Why Groups Fail and Teams Succeed

Why do teams succeed where groups fail? A group is a collection of people while a team is a collection of people aligned around a shared cause, purpose or conviction.

Building an effective team of people is not simply everyone agreeing on a common purpose or vision, or even on having everyone approve the specific plan to accomplish a shared purpose or vision. The problem is that people are people, each one driven by different natural behaviors. Those different behaviors have the potential for great complement – or great conflict. In other words, you need to get underneath the purpose to the underlying behaviors and align there, before the group can execute as a team.

The problem is that each person’s natural behavior is natural to him or her. Our own behavioral style is the lens through which each of us sees the world around us. We become the “standard,” and we try to explain people by how closely they fit or deviate from our “standard.” The same goes for each of the other team members – each person has their own “standard’ against which he or she tries to explain other people. To compound the problem, people often wrongly assign a motive to the behaviors they see in others using their own behavioral style and motives as the standard.

Once you understand the behavioral profile of each of the people who are on the same work team, you can identify where the complements and conflicts are likely to be, and take steps to effectively leverage the areas in which team members complement one another, and work through the areas of potential conflict.

Fortunately there are some terrific tools to help this process along, courtesy of many of the different behavioral systems like Myers-Briggs® and DiSC®. We’ll take a look at a work team beset with a growing level of conflict and frustration and use a DiSC® report called the Team Behavioral Continuum Report. This report covers 32 different observable behaviors possessed by each member of the work team and compares individuals to one another, so that identifying complements and conflicts is a breeze.

Let’s look at a real-life example. Suppose the work team consists of manager Susan and staff members Eleanor, Christine, Scott, Steve, and Jeanne. When these six talented individuals first started working together there were numerous dysfunctions and mis-communications. To identify the cause of the conflicts and how they could be resolved, a DiSC® Team Behavioral Continuum Report was created.

You’ll need to download a free sample team report in order to follow this discussion: (Download here). Please locate page 3 of the DiSC® Team Behavioral Continuum Sample Report.

On the chart on page 3 note the first of 32 different behaviors: ACCEPTS. Think of ACCEPTS as a way of measuring how openly and willingly someone might respond to something they hear or see for the first time.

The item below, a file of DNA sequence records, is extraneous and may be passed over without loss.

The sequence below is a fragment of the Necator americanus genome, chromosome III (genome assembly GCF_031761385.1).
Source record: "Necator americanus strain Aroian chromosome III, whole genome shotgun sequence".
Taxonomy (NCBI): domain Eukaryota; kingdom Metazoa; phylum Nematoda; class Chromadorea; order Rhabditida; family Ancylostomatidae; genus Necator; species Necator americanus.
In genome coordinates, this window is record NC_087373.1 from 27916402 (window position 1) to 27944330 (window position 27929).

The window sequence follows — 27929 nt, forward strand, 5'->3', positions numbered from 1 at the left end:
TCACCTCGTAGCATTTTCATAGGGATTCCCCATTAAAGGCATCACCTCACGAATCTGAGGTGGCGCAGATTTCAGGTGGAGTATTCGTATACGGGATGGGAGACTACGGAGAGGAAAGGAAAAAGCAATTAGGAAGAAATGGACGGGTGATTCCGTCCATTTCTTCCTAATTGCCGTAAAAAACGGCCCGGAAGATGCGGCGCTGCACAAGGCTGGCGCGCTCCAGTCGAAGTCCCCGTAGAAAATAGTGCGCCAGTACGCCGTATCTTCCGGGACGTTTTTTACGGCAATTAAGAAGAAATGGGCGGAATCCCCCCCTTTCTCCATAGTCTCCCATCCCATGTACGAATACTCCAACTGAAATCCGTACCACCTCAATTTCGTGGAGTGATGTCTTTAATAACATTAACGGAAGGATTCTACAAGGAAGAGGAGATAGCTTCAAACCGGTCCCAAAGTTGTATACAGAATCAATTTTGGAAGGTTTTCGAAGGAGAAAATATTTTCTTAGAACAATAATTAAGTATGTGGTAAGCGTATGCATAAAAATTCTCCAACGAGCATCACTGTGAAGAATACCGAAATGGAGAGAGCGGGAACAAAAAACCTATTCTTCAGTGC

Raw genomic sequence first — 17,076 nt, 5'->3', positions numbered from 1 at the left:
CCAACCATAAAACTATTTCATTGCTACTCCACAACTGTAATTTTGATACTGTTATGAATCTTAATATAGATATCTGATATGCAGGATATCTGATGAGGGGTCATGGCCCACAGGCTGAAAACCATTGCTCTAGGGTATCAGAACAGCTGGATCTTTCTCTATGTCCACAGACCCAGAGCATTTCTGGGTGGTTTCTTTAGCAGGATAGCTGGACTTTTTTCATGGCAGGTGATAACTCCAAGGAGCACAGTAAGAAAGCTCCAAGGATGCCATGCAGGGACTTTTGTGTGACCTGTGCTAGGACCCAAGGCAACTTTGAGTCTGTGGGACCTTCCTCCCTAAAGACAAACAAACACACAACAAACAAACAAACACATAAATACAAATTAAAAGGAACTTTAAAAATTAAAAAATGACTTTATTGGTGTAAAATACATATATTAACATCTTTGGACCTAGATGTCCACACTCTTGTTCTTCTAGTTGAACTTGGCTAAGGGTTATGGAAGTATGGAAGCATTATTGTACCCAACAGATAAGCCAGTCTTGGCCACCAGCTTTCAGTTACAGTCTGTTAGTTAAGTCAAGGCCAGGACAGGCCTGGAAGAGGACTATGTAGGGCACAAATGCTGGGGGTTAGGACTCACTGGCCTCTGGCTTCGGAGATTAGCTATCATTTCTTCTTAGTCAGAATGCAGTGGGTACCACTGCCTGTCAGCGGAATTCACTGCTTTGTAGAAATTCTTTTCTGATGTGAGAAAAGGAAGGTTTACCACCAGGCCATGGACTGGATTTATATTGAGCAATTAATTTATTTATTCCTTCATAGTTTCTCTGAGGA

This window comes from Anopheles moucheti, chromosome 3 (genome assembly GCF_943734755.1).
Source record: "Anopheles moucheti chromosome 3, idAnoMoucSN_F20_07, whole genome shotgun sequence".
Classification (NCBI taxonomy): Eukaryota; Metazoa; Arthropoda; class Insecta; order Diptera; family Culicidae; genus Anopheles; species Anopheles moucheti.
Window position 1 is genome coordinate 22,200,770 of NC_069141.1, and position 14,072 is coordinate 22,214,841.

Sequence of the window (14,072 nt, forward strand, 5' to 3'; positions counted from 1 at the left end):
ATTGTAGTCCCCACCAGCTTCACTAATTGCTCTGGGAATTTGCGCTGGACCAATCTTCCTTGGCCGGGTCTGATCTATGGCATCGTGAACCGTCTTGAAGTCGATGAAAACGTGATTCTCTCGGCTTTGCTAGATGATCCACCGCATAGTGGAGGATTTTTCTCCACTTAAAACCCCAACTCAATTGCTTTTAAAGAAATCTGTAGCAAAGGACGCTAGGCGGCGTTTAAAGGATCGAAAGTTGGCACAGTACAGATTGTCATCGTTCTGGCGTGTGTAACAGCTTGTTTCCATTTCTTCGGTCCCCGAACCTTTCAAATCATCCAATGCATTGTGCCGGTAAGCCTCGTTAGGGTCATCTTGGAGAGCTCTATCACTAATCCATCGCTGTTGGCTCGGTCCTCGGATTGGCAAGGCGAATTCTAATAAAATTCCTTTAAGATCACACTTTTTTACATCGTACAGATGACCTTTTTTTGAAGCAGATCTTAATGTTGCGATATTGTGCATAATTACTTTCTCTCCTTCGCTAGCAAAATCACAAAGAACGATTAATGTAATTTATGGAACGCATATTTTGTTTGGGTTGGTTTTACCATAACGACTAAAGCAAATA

• A low accepter (Susan, the manager) is naturally wired to question everything she sees and hears. She is wired to understand the details, so she usually needs to stop and ask questions to understand and process what she is seeing and hearing. Low acceptors often ask questions in a very direct way.
  • A high accepter (such as Eleanor and Christine) hears or sees something and is quite open and accepting of it. High accepters tend to have little need to ask questions as they take what they see and hear at face value.

Knowing the conflicting tendencies of high and low accepters, it is easy to see the potential for conflict on Susan’s team during meetings. Eleanor and Christine volunteer their ideas and Susan launches into a round of 20 questions about each idea.

  • Susan just wants to understand the idea and think it through and the only way she knows how to do this is through direct questions. To Susan, this is the natural way she explores her world.
  • To Christine and Eleanor, it seems like Susan does not like their ideas. In fact, the more directly Susan questions them, the more it seems like she must not value their thinking and contributions. What do they do as a result? Stop volunteering their ideas.
  • As a result of no longer volunteering ideas, Susan now assumes that neither Eleanor nor Christine is interested in the organization’s success since they no speak up like they used to do.
  • Notice how assigning motives comes into play here, and how this type of thinking will almost always lead to escalating conflict?

When the DiSC® Team Behavioral Continuum was shared with Susan and her team, ineffective behaviors were replaced by effective behaviors in order to work together more harmoniously:

  • Susan softened her approach to questioning Christine and Eleanor about their ideas. Where she used to ask a very direct, “What about such and such?” she now asks “That sounds like an excellent idea…can you help me think it through? What about such and such…how does that work?” Susan uses a softer tone of voice to go with more affirming language.
  • Christine and Eleanor recognize that asking questions is as natural to Susan as breathing, so they are not offended by her questions. They recognize Susan is tasked with making sure ideas are vetted before they are implemented. As a result, they don’t hold back ideas and come prepared with more of the details than they used to.

We could similarly look at the other 31 behaviors measured by the DiSC® Team Behavioral Continuum Report and see where potential complement and conflict might suggest different approaches.

Bottom line: proper use of alignment tools like DiSC can improve teamwork and team output, remove potential barriers to communications, and reduce the overall levels of stress in the workplace. As a result, a properly aligned team out-produces a group every time!

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